Wednesday, December 11, 2013

Bartholdi Park

On a Thanksgiving week trip to Washington D.C. we took some time to enjoy the sights.  You can read about our tour of the conservatory at the U.S. Botanic Gardens in my previous post.  Even though it was very cold we enjoyed visiting Bartholdi Park across Independence Avenue from the conservatory.

The Bartholdi Park is named for the Bartholdi Fountain placed there.  Frederic Auguste Bartholdi is best known as the designer of the Statue of Liberty.  Definitely the resemblance shows in this work.  The fountain is lighted at night and the water is turned off during the winter.

If you are a fan of the original Victory Garden PBS series you will remember Holly Shimizu who was one of the hosts on the show.  She is the Executive Director of the U.S. Botanic Garden which oversees the Bartholdi Park gardens.  With that background it's no surprise that these gardens were designed as demonstration gardens for homeowners.  They also serve as a "backyard garden" for residents of the Capitol Hill neighborhood who often have little or no garden space.

The Rayburn House Office Building is in the background.

One section is devoted to a large rock garden.

 Details worth noting in the rock garden include the placement of rocks and groundcover.
Benches for relaxing and there are also a few wood rockers placed in the garden.

Four-nerve Daisy braving the cold.  I grow this and it blooms most of the winter.  It was very cold while we were touring these gardens so I found it interesting to see many of the same plants I grow in my much warmer climate.  What is very cold?  Less than 20F or -7C at around 10 am.

Plenty of evergreens for winter structure.

A sotol and Mexican Feather Grass combination is quite familiar to me

Yaupons for height and a touch of formality common in DC area gardens

This garden is on a small triangle esplanade bounded by busy streets.

Wonderful miniature garden of hardy succulents on a pedestal create a destination in the center.

All but one container planting holding on despite the cold.

Some plants are just as surprised as the rest of us at the early onset of freezing weather.  

A little formality in the boxwood circle

Green and silver, I have that one covered pretty well in my own garden.

Weeping Japanese Maple still holding on to its leaves

This one must be in a colder or windier spot.

A very hardy pomegranate tree, I think this was 'Wonderful' and the same one I grow in my own yard.

Santolina and artemesia.

I don't remember this one but it was covered with tiny blue flowers even while the foliage was turning red.

Spineless Opuntia growing just steps from the Capitol building.

I could never keep rosemary growing through the winter when we lived here--it doesn't like being covered with ice and snow.  They must replace it most years.
To quote Loree at Danger Garden, "there's always an agave".  You just have to look for it.

Next we'll finish our walk across Capitol Hill to Union Station and explore some of the neighborhood around our hotel.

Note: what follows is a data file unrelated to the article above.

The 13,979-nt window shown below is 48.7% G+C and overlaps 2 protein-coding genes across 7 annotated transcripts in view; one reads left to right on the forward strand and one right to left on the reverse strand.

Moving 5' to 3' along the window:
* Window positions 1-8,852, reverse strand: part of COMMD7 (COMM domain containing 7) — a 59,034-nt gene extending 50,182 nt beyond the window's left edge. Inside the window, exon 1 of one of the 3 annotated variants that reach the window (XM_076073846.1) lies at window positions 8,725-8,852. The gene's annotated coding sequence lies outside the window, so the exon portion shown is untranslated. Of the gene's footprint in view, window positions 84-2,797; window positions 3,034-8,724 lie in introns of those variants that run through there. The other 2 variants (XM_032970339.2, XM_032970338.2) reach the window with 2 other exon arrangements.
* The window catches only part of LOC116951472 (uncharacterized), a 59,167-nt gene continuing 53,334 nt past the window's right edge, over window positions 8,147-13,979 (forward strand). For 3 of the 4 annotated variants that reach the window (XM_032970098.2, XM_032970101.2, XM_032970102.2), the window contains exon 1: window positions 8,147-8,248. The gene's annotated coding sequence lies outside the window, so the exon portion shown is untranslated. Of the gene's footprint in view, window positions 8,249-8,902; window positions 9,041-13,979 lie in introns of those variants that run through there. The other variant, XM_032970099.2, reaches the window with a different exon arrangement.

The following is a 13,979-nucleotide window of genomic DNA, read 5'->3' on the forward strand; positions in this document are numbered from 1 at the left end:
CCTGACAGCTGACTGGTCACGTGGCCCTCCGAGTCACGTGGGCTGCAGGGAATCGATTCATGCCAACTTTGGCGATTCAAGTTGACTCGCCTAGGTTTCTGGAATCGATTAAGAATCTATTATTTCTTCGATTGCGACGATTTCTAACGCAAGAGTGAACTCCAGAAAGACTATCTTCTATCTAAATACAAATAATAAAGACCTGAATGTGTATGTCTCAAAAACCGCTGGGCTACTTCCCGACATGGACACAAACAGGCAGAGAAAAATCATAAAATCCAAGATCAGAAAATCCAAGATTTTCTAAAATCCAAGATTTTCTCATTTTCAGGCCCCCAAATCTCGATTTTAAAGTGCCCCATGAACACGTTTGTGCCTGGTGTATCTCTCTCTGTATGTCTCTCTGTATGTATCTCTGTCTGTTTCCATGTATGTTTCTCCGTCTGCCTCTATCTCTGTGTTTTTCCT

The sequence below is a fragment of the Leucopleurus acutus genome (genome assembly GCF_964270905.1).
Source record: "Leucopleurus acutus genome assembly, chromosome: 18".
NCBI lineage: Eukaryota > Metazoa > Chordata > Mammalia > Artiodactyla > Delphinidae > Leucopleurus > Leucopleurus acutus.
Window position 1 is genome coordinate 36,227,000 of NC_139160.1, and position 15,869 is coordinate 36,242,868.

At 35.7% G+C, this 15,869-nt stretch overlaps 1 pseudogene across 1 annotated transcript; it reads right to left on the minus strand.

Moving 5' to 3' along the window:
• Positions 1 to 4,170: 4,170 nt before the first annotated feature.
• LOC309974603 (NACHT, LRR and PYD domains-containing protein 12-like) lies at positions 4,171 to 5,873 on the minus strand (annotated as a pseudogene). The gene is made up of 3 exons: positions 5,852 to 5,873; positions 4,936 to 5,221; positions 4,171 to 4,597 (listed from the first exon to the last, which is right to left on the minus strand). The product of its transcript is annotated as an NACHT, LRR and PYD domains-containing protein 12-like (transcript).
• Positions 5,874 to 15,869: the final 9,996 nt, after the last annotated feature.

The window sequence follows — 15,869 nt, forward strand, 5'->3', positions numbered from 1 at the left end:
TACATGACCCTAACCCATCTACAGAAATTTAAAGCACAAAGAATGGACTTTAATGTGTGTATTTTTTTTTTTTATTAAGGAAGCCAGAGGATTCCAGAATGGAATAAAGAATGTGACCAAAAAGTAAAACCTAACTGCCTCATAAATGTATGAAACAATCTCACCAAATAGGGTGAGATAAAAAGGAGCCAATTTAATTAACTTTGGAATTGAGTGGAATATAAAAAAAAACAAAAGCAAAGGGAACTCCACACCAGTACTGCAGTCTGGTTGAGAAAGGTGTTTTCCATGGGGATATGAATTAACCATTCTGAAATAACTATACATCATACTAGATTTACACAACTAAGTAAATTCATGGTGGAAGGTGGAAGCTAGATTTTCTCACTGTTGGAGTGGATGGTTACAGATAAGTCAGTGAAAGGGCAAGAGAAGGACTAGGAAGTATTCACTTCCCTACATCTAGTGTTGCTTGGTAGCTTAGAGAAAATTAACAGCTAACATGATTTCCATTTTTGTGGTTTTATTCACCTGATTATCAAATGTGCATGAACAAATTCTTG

1. Hi Shirley!
    You showed wonderful tour in Bartholdi garden, I love such pretty Japanese maple, evergreens and silver ones, herbs and rock garden. Despite of cold weather Santolina looks wonderful. Have a nice weekend!

    1. I'm so glad you enjoyed the tour. The garden was very impressive given its setting.

  2. Nice gardens. Even in the cold, there are blues and yellows and reds - even blooms! I am impressed with the containers. Obviously, I give up on mine much too early in the season! I'll have to rethink my plantings next year. And the miniature garden in the round pedestal is a fun and unexpected surprise! I bet the fountain lit at night is a beautiful sight.

    1. The cold arrived suddenly after a somewhat mild autumn so it seems to have frozen a lot of things in place. I am converting most of my container gardens to succulents and evergreens to make them easier.

  3. I visited back in the early 80's on a cold day in December with the wind whipping off the Potomac. We ran thru the state Christmas trees to find Texas and then only took some indoor tours. Who knew there was so many interesting gardens? My friends probably would not have enjoyed them as much as us gardeners do. Thanks for the tour, Shirley.

    1. There weren't as many great gardens in town then as now at least from what I remember. Those state trees are fun. There are a lot of places to enjoy indoors.

  4. With great would gladly visited Bartholdi Park. Very nice and beautiful pictures.

    1. I'm glad you this special spot in the city.

  5. Even without snow, the park manages to look cold. The Japanese maple still clothed in red leaves was a surprise, though. Nice tour!

    1. The light and setting make even the rocks look cold that day.

  6. What a beautiful garden! Holly Shimizu was also on a show called A Garden Diary (or something like that) several years ago and would tour gardens all over the country. It was a great show and of course is no more. Looks like you really enjoyed your time up north!

  7. You might be thinking of "A Gardener's Diary" with Erica Glasener. Episodes can still be found on Hulu and a good way to get gardening shows since they are nearly extinct on TV now.

    I did enjoy our holiday trip and have a lot more to share in the next few weeks.


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